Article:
Through its bilateral network of trade agreements, the EU has extended protection for some of its core GIs. In the EU-South Korea FTA, the EU gained protection from Korea for 164 EU wines, spirits, foodstuffs and agricultural products from its GI lists. Korea gains acceptance of 64 of its GIs into the EU’s lists. The USA’s FTA with South Korea, by contrast, covers GIs under the Intellectual Property Chapter and deals with these alongside trademarks. Its main concerns are procedural regarding how a claim for protection can be made, and prohibiting the use and grant of trademark or GI protection to products that may cause confusion with already existing trademarks
The EU’s FTA includes a separate chapter under Intellectual Property devoted exclusively to GIs. It deals with procedures for applying for GI recognition, protection for GIs, and the establishment of a joint working group on GIs tasked with sharing information on GIs, GI legislation and policy-making, and with modifying and adding GIs to the list of GIs protected under the Agreement in Annexes 10-A and 10-B. This section also prohibits the use of GI-associated terms even when accompanied by ‘style’, ‘method’ to any goods not originating in the GI, and bans the granting and use of trademarks to products using names under GIs.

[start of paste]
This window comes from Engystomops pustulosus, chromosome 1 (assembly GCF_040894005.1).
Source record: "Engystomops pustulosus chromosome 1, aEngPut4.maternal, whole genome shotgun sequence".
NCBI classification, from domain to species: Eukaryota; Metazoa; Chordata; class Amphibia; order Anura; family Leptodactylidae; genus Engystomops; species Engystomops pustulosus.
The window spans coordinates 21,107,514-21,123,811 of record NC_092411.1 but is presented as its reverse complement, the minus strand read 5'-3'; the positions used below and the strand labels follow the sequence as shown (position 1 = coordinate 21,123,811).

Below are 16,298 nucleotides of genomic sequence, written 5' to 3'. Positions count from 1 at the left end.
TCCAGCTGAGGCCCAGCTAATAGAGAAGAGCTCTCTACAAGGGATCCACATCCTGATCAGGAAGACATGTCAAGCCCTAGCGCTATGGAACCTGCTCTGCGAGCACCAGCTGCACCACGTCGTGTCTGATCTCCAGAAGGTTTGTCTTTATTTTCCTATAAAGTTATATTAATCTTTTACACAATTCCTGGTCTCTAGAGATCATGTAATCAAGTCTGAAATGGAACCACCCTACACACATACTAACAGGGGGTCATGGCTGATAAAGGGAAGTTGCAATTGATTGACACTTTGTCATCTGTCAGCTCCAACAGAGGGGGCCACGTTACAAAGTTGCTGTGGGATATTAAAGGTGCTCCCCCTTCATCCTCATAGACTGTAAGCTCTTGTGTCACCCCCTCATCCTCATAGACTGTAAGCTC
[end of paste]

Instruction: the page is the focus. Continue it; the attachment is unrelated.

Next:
The latter is the element that could conflict with the USA’s approach. In fact, it has led to the creation in the USA of a Consortium of Common Food Names, campaigning against the EU’s inclusion of its GIs in bilateral FTAs. The Consortium claims it is not against GIs per se but rather their use even in cases where the name has become generic for a type of product (e.g. cheddar cheese), which lies at the crux of the EU and USA divergent approach. Indeed, as negotiations between Korea and the EU and USA coincided in time, American dairy producers, concerned with the GIs in reference to cheese, demanded the USA government receive assurances from Korea that the EU FTA would not restrict their ability to sell their product in Korea. As it is, the EU FTA only covers a few French and Italian cheeses and not cheddars which the American producers were concerned about.